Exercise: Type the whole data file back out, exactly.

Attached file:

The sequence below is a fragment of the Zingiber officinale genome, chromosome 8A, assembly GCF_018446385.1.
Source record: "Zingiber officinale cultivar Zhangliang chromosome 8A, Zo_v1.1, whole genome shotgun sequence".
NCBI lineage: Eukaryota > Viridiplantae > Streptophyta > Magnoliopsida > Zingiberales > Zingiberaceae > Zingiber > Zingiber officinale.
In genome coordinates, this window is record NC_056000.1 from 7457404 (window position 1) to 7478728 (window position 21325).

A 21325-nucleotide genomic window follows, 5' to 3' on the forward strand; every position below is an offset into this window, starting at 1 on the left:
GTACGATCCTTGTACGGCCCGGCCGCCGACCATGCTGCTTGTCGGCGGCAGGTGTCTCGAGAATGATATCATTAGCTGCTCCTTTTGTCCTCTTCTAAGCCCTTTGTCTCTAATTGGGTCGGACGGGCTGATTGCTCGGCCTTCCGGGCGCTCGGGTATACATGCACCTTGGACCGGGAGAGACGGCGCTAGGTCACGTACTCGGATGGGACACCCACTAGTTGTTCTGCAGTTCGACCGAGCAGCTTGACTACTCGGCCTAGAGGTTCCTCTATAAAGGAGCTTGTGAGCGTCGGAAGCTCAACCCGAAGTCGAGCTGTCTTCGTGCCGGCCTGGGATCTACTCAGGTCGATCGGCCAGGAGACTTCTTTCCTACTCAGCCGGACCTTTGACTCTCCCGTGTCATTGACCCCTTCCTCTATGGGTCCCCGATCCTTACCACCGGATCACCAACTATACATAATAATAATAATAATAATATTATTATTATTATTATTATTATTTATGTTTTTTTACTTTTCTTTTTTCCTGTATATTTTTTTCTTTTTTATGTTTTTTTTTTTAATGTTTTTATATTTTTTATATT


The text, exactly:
The sequence below is a fragment of the Zingiber officinale genome, chromosome 8A, assembly GCF_018446385.1.
Source record: "Zingiber officinale cultivar Zhangliang chromosome 8A, Zo_v1.1, whole genome shotgun sequence".
NCBI lineage: Eukaryota > Viridiplantae > Streptophyta > Magnoliopsida > Zingiberales > Zingiberaceae > Zingiber > Zingiber officinale.
In genome coordinates, this window is record NC_056000.1 from 7457404 (window position 1) to 7478728 (window position 21325).

A 21325-nucleotide genomic window follows, 5' to 3' on the forward strand; every position below is an offset into this window, starting at 1 on the left:
GTACGATCCTTGTACGGCCCGGCCGCCGACCATGCTGCTTGTCGGCGGCAGGTGTCTCGAGAATGATATCATTAGCTGCTCCTTTTGTCCTCTTCTAAGCCCTTTGTCTCTAATTGGGTCGGACGGGCTGATTGCTCGGCCTTCCGGGCGCTCGGGTATACATGCACCTTGGACCGGGAGAGACGGCGCTAGGTCACGTACTCGGATGGGACACCCACTAGTTGTTCTGCAGTTCGACCGAGCAGCTTGACTACTCGGCCTAGAGGTTCCTCTATAAAGGAGCTTGTGAGCGTCGGAAGCTCAACCCGAAGTCGAGCTGTCTTCGTGCCGGCCTGGGATCTACTCAGGTCGATCGGCCAGGAGACTTCTTTCCTACTCAGCCGGACCTTTGACTCTCCCGTGTCATTGACCCCTTCCTCTATGGGTCCCCGATCCTTACCACCGGATCACCAACTATACATAATAATAATAATAATAATATTATTATTATTATTATTATTATTTATGTTTTTTTACTTTTCTTTTTTCCTGTATATTTTTTTCTTTTTTATGTTTTTTTTTTTAATGTTTTTATATTTTTTATATT